3. The quality of our excuses determines the quality of our performance: one of the most frequent excuses is “what do i buy next ?” Constant re-examination of positions forces managers into action.
Discussion
Once in a portfolio, positions are often sticky. Asking ourselves “would you buy it again today ?” is too subjective to deal with positions that have overstayed their welcome. Our inner saboteur will find good reasons to procrastinate until the next review. Our natural instinct to hoard junk “endowment effect”. The game of two thirds is an elegant way to identify and deal with free loaders.

 

4 replies
  1. Derek says:

    Hi, I am wondering how you calculate the turnover by time. Usually I think about turn over as some $ amount bought or sold / NAV of the portfolio. Can you give a more detailed example of calculating the turnover of a multi asset portfolio with different start dates for positions? I would like to see how to put this more into practice thanks.

    Reply
    • lbernut says:

      Hello derek,

      Happy New Year.

      Thank You very much for your question. I assume your question refers to the treatment of options and leveraged instruments in a portfolio that also contains cash securities. Basically, how do You treat leverage, moneyness and time-value ? Is that correct ? Thorny issue indeed.

      In terms of cash outlay, OTM options represent a tiny fraction of turnover, but they command massive underlying. We have often used delta-hedged 3M notional exposure for slightly OTM options. The difficulty is time-adjustment.

      If the question is related to different start date positions, then the question has more to do with the calculation of AUM. In this case, modified-Dietz is the de-facto time series standard for AUM calculation.

      Personally, I pay more attention to net trading than turnover Net Short trading = ($ Mkt Val Buy-To-Cover[n] – S Mkt Val Sell Short[n]) /AUM[n] and similarly Net Long trading = ($ Mkt Val Buy[n] – S Mkt Val Sell[n]) /AUM[n].
      I plot this as column in a chart that also contains net exposure, gross exposure and market. This is my “who are You ?”. Market went up or down, what di d You buy and sell which resulted in what bullish/bearish view (net exposure) and how much confidence (gross exposure)

      Hope it helped at least a little bit

      Meanwhile, Happy New Year

      Reply
  2. ks says:

    Hi, was just wondering why are you using the second 1/3 in the third quartile ? And if any stock passed its anniversary date wouldnt you anyways cut it off??

    Reply
    • lbernut says:

      Good morning Karan,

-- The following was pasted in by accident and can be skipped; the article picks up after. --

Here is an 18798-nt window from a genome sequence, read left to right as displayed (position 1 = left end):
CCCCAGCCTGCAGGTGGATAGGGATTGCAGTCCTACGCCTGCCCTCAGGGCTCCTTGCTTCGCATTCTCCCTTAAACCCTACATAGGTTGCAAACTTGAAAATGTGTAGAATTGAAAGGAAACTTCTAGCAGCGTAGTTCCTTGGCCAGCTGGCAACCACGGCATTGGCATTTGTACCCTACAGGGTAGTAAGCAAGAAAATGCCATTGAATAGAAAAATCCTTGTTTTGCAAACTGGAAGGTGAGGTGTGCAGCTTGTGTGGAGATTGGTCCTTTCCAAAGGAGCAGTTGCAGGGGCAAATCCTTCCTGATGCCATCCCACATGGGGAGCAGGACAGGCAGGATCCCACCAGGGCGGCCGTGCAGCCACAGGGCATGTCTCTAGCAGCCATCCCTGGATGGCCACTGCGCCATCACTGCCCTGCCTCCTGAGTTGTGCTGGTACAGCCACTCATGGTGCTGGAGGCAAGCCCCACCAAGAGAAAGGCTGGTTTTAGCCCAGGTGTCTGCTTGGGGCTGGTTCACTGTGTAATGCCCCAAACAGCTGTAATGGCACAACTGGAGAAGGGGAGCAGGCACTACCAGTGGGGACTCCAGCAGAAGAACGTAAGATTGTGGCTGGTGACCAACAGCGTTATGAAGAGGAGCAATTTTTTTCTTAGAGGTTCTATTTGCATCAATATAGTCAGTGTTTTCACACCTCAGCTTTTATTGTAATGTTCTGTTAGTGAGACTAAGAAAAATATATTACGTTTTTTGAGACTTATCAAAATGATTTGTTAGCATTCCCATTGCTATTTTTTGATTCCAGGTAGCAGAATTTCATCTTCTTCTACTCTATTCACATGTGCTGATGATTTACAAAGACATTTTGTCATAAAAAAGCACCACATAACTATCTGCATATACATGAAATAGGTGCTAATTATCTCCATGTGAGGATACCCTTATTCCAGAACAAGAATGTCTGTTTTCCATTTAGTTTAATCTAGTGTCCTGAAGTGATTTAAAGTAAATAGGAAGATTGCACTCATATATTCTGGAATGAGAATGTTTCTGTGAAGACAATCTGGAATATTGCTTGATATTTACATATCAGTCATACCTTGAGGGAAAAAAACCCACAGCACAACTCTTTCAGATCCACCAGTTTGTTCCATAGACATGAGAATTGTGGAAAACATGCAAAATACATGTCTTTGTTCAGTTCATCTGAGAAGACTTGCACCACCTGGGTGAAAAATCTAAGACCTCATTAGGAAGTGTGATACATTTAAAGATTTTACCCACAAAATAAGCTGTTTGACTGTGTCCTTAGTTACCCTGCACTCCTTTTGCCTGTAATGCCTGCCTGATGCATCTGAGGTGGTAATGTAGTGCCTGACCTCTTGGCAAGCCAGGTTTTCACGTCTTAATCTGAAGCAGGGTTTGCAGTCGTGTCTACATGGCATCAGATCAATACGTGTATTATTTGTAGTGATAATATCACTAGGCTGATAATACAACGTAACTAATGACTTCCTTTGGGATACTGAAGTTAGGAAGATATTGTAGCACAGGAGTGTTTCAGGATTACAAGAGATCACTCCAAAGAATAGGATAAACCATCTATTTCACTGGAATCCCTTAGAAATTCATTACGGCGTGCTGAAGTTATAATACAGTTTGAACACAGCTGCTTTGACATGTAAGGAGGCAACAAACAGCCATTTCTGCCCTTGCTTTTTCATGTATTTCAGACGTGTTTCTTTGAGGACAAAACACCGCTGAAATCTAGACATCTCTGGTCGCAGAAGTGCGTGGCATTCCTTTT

3rd quartile performers

      This game is designed to help discretionary investors. I am 100% systematic, 100% algorithmic and automated. I have worked with discretionary market participants most of my career. I therefore empathise with their challenges. Since i love formalising stuff, i came up with a simple rule to deal with time wasters. This is not meant to be optimal or even optimised. Concept is there, it makes sense and it is easy enough to enforce. That is all that matters
      Discretionary investors usually appreciate simple user friendly rules. The mnemonic here are simple: isolate the 3rd quartile performers. On the 1/3 anniversary date, cut position size in 1/2.

      Secondly, time wasters are good hiding. So, the whole purpose of the exercise is to uncover them

      Why 3rd quartile then?
      1st and 4th quartile performers are highly visible: they seat at both extremes of the performance distribution
      2nd quartile are solid but less visible contributors
      3rd quartile are eclipsed by 4th quartile. One of the blindspots we have the contrast effect between really toxic stocks and ordinary bad stuff. The best way to identify time wasters is to segment their population, hence the use of quartiles

      Why 1/3rd of turnover then? Time is money, it compounds.
      Every time we say Yes to a loser, we say No to a potential winner. So, the idea is to give to stocks enough time to mature 1/3 of turnover, but keep it short enough for recovery (2/3 of 1 turnover left) if it did not work out.
      This can be done over different time periods: 20-30-50-100. I would be weary of optimising this though. Market regimes change over time and so does our response

      Why halve the position then?
      Real estate is always proportional to rent. What doesn’t contribute should not occupy much real estate.
      In the end, the smaller the position, the easier it is to close. There is a size effect here.

      What to do with the freed-up resources?
      The best thing is to allocate to a new idea. For some professionals, turnover is perceived as a bad thing, simply because it is a recurring question. The great shoe designer Michael Jordan said that he missed 100% of the shots he did not take.
      The second best thing is to allocate to 1st and 2rd quartile positions: ride winners, cut losers

      I hope it helped. Let me know what You think

      Reply